• Two-Factor Authentication. One point that has been continually made this conference relates to the value of two-factor authentication. We even heard from Avi Rubin on how to use two-factor in online poker. However, there is a major problem with two factor: what happens if you lose the second factor. Here’s an article that explains what to do. Now that you know what to do, you have no excuse. Enable two factor authentication.
  • Cyberphysical Attacks. One major theme of the conference has been cyberphysical security. You probably think it was Stuxnet. Wrong. A recent article points to a 2008 Turkish pipeline explosion, which was caused by a cyberattack that overloaded the pressure on the pipe. As Avi pointed out, as we get more and more devices in our houses and lives that are network connected, how susceptible will we be to cyberattacks.

Want to learn more about these problems? Come to the 2015 ACSAC, December 7-11 2015 at the Universal Hilton. Paper submissions, training submissions, workshop submissions, and similar stuff are all due around June 1, 2015. As Local Arrangements and Tutorial Chair, I look forward to seeing you for what will be my 25th ACSAC on the Conference Committee!


Register and Attend ACSAC 2014 (December 8-12, New Orleans LA)

userpic=acsacWhen many people think about conferences, this media created image comes to mind of the conventions of yore that are pure boondoggles. But those who attend technical conferences and symposia know that the media image is far from the truth. Conferences are serious affairs during business hours with training sessions, papers, panels, keynote speakers. Much of that you could get through a web course or a book, but a conference goes beyond that and gives you something even more important: that chance to network and interact with your peers in the industry, and to make those connections that prove critical as you do your job.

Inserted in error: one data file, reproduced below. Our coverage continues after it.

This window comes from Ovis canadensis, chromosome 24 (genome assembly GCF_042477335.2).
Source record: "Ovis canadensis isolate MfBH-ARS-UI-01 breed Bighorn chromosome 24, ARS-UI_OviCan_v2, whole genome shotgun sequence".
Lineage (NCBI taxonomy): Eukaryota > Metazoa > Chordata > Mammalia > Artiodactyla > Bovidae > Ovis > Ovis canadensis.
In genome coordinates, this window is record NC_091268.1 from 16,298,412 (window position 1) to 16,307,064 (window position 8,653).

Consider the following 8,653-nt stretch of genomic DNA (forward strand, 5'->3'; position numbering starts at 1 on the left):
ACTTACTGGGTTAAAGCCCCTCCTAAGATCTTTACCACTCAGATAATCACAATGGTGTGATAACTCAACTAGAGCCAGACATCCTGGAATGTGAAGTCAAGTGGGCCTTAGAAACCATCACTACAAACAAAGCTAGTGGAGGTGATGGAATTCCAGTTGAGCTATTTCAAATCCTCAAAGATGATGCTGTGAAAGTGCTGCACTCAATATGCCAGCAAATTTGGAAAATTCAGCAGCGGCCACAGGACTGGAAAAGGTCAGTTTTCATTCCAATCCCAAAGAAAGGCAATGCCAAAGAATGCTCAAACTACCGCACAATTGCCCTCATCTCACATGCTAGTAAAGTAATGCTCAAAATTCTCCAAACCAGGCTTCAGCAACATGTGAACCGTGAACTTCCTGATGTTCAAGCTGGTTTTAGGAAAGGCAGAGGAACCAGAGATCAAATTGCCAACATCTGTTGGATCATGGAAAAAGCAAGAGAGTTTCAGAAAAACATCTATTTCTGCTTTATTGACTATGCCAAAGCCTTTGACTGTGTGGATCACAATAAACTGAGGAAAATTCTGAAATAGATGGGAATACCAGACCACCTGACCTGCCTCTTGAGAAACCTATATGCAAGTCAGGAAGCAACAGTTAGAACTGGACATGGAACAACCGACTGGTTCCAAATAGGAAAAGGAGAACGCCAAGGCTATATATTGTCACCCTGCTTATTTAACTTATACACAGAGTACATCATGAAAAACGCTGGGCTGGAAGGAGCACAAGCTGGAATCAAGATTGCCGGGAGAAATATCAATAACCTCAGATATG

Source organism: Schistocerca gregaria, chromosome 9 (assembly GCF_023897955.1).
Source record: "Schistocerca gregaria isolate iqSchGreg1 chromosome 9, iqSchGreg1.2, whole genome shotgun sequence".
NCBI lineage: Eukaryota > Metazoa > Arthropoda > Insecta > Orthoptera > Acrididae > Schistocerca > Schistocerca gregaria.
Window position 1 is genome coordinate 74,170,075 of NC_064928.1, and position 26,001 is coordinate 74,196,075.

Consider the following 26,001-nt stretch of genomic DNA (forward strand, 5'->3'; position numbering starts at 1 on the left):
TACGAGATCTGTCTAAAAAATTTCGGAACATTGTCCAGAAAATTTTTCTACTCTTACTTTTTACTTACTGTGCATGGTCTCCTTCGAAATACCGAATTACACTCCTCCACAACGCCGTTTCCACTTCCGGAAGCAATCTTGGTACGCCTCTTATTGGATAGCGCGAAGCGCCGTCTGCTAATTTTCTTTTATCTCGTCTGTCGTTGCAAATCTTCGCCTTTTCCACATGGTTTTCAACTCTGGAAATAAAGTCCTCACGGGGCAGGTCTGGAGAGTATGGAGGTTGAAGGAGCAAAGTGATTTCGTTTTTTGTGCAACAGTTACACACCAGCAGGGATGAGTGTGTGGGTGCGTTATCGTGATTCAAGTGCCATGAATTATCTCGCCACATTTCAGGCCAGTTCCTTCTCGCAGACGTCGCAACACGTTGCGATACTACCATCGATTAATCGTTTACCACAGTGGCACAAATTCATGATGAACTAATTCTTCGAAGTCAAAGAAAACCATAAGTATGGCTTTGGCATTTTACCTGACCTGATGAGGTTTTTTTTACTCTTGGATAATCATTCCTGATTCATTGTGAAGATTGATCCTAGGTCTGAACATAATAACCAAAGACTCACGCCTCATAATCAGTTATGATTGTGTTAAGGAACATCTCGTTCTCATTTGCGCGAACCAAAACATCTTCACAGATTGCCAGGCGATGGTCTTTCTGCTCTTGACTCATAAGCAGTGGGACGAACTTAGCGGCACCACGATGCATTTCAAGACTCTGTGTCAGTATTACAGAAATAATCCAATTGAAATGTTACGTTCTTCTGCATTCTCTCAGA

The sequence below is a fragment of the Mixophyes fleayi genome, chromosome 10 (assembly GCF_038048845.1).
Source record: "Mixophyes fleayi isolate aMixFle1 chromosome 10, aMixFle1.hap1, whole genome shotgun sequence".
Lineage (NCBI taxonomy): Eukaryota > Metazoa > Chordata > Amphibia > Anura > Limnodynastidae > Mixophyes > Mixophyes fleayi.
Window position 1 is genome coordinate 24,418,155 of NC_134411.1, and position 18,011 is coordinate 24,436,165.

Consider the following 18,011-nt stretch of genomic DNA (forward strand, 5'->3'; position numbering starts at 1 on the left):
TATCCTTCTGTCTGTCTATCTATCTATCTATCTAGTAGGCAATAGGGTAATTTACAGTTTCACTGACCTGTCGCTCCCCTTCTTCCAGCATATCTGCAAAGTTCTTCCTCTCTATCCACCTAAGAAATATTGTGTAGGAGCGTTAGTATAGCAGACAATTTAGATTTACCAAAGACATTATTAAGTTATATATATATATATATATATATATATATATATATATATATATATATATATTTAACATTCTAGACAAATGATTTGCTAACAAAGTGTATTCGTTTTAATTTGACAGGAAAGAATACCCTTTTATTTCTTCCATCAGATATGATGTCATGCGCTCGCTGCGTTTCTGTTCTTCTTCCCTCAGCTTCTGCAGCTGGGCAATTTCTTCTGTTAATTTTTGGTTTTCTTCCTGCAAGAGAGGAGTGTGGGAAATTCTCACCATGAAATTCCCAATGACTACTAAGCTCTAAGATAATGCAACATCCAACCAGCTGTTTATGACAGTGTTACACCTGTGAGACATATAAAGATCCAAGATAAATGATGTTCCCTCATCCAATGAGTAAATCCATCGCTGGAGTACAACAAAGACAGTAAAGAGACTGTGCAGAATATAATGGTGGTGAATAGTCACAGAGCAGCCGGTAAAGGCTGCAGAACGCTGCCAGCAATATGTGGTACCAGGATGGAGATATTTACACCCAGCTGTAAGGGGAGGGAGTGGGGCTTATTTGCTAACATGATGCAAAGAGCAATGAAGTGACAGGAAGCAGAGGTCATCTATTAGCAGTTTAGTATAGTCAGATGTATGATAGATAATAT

I’m mentioning all of this because registration is now open for the 30th Annual Computer Security Applications Conference (ACSAC), being held December 8–12, 2014 at the Hyatt French Quarter in New Orleans, Louisiana. ACSAC is a great mid-size conference — it’s not the gigantic RSA or Blackhat with thousands of people making it impossible to network, nor is it a small symposium with a narrow technical focus and insufficient critical mass of attendees. ACSAC typically has an attendance around 200, and provides well rounded technical program with training and workshops on Monday and Tuesday, and papers, panels, speakers, and case studies on Wednesday through Friday. I’ve been attending the conference since the 4th ACSAC in 1989 in Tucson, and have continually found it to be of value in what I do.

Let me give some highlights for this year’s program:

You can see the full program at the ACSAC website; each session has links with more information. Information on conference registration and hotel registration is here. Please spread the word about the conference with your friends, colleagues, coworkers, and associates.